The hysterical angst of the Republican Establishment concerning the rise of Trump is glorious to observe. Of course, the interesting thing is their complete lack of self-awareness, their lack of understanding that they themselves are responsible for the predicament they find themselves in.
One reason is that the GOP has been complicit in the demographic changes that have put them “in between a rock and a hard place,” politically speaking. On the one hand, Republicans look at America’s growing colored population and see the need to appeal to that demographic. On the other hand, the GOP base of support is conservative White Americans, particularly right-of-center White men. To pander to minorities runs the risk of alienating the base; to secure the base runs the risk of alienating the coloreds. Up to this point, the GOP strategy has been to pander to the colored minorities, while throwing “bones” to the base in the form of phony “implicit Whiteness” and “dog whistling” rhetoric with no real-life political consequences. Heretofore, the GOP has mastered feinting right during the primaries, running centrist in the general election, and, in the rare cases of GOP Presidential victories (since Ronnie Raygun, we have had only the two failed Bush men being elected), governing from the left. Base anger has been silenced by “they have nowhere else to go” “lesser of two evils” electoral considerations.
But now, the rise of Trump is an ill wind blowing in the direction of the GOP elites: the base is starting to awaken and will not be forever willing to “vote for lesser of two evils” and support anti-White leftist Republican candidates.
But there is something else. The problem with Trump is seemingly not only his ideology of right-wing populism (real or fake), it is also because the Republican Establishment – with some justification – see Trump as an ill-informed, vulgar, obnoxious, childish buffoon, with no self-control and an embarrassing lack of gravitas. Very well, but in response to those concerns I have two words: Pat Buchanan.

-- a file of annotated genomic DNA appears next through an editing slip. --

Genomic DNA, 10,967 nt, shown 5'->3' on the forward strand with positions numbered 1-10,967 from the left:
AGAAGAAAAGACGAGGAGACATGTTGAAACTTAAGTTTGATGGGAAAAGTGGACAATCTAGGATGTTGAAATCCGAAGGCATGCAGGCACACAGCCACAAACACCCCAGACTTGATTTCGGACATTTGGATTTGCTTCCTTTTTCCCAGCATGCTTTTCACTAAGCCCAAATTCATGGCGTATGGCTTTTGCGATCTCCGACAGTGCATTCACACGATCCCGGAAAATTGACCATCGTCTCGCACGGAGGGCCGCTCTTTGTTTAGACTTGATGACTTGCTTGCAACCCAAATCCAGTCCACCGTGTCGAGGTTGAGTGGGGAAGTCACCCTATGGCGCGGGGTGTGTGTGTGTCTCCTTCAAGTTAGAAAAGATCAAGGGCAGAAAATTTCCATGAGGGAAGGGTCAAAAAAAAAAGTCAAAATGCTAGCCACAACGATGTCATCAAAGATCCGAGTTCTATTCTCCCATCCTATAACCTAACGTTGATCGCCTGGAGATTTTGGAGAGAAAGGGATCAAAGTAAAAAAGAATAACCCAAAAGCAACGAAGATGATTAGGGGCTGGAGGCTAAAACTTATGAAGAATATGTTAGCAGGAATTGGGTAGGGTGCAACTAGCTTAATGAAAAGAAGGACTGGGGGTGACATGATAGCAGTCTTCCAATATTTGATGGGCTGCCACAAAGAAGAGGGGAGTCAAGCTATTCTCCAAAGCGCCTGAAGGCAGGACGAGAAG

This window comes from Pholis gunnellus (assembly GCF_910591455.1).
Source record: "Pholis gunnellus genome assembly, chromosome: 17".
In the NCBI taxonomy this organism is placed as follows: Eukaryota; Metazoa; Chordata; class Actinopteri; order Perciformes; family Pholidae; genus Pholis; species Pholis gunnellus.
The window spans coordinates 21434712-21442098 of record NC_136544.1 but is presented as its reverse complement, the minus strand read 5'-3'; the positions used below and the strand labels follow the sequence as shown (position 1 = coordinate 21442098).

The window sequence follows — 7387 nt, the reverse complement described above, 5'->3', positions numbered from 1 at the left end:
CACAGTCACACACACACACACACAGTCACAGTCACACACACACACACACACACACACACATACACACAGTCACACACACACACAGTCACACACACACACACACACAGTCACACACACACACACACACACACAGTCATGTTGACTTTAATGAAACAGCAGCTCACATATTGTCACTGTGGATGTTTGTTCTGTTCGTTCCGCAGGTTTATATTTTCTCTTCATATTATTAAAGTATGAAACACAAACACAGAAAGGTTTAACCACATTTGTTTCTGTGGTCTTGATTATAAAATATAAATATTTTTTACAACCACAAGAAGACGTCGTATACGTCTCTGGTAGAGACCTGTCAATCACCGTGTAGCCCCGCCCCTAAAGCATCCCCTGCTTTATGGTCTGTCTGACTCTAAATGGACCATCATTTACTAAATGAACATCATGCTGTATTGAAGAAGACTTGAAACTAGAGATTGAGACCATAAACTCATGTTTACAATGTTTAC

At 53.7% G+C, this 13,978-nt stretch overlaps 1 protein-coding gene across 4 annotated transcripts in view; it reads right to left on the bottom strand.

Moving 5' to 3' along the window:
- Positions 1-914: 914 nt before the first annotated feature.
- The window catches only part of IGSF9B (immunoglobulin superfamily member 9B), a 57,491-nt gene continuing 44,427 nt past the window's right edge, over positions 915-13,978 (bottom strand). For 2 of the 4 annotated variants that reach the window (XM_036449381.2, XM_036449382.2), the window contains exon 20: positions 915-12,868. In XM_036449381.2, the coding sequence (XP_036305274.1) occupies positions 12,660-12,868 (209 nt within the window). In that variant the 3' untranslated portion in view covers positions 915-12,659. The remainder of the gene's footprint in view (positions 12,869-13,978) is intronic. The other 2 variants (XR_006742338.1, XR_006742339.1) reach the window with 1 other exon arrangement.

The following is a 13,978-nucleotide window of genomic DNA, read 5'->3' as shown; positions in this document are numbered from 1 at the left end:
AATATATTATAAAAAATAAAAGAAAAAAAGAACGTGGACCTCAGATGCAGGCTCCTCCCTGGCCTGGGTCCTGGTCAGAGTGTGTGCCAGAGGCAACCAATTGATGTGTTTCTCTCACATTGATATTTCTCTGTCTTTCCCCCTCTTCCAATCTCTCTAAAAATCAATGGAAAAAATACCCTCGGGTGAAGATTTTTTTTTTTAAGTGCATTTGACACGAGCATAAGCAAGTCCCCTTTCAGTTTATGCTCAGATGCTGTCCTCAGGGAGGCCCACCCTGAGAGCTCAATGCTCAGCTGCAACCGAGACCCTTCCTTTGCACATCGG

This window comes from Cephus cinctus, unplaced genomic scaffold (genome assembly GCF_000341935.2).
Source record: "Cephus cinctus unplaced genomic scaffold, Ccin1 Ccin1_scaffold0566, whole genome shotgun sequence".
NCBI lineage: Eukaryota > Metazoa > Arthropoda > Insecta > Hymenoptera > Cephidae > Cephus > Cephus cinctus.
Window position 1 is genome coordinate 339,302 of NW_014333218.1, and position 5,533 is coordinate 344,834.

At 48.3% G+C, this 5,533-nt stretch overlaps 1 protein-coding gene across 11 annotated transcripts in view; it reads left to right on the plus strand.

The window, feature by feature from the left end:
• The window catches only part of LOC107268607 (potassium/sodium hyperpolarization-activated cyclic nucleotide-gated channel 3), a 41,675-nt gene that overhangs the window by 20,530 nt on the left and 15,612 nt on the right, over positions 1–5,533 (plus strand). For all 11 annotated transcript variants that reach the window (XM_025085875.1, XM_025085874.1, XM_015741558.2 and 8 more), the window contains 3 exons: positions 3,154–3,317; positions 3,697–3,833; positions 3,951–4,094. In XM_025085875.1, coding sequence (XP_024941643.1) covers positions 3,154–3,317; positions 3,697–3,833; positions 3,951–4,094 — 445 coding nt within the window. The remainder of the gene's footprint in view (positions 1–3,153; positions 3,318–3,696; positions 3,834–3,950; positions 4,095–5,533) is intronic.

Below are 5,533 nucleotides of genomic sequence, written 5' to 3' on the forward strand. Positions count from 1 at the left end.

Like Trump, Buchanan ran for President as a right-wing populist Republican. In fact, there is considerable overlap in overt ideology between the two men’s campaigns. While lacking Trumps’ “alpha jerk-boy” charisma, Buchanan has certain advantages that you would think would endear him to the GOP elites: Buchanan is a well-informed, articulate, religious man, with strong Establishment connections, and prior political experience in previous Republican administrations. Buchanan has always been an “inside-the-Beltway” man, and is not an obnoxious buffoon.
And how did the GOP elites deal with the more polished and political Buchanan? With the same disdain and hysteria that they now reserve for “Der Trumpening.” The Elite made it clear that they would never accept Buchanan as the nominee, they panicked over his early successes, they sabotaged his campaign (as I recall, they even prevented him from being on the ballot in some states), etc. So, the case of Buchanan proves that the problem with Trump is not so much his repellent personal aspects, but his core of right-wing populism. Anything that appeals to Whites is anathema to the GOP, which is of course self-destructive given the nature of the GOP base (it is not for nothing that Sam Francis labeled the GOP “the Stupid Party”).
The point is that the GOP lost anyway with Bush and Dole in 1992 and 1996. While it is understandable that the incumbent would be favored in 1992, there was no excuse for favoring the “living mummy” “civil rights Republican” Dole over Buchanan in 1996. Favoring Buchanan would have solidified the GOP base and could have put the party in the direction of a right-wing populist track that could have genuinely benefited White Americans.
But, no. The elites sabotaged Buchanan and they suppressed right-wing populism for several electoral cycles. Now it has erupted in a more “virulent” form with Donald Trump. Instead of learning their lesson and understanding that the base cannot be taken for granted, instead of understanding that they need candidates that appeal to the base, the GOP elites are hell-bent on sabotaging Trump and suppressing right-wing populism for another couple of electoral cycles.
They may succeed but they are playing with fire. Who will come after Trump? Who will be the next right-wing populist? As even worthless and weak Whites become more aggressive out of sheer desperation, who will they turn to next? Someone more extreme and firebrand-populist compared to Trump to the same degree Trump is compared to Buchanan?
It won’t be “the fire next time,” but it may well be “the Nazi next time.” The GOP elites had better hope that their country clubs are well fortified, indeed.
This article was first published at EGI Notes.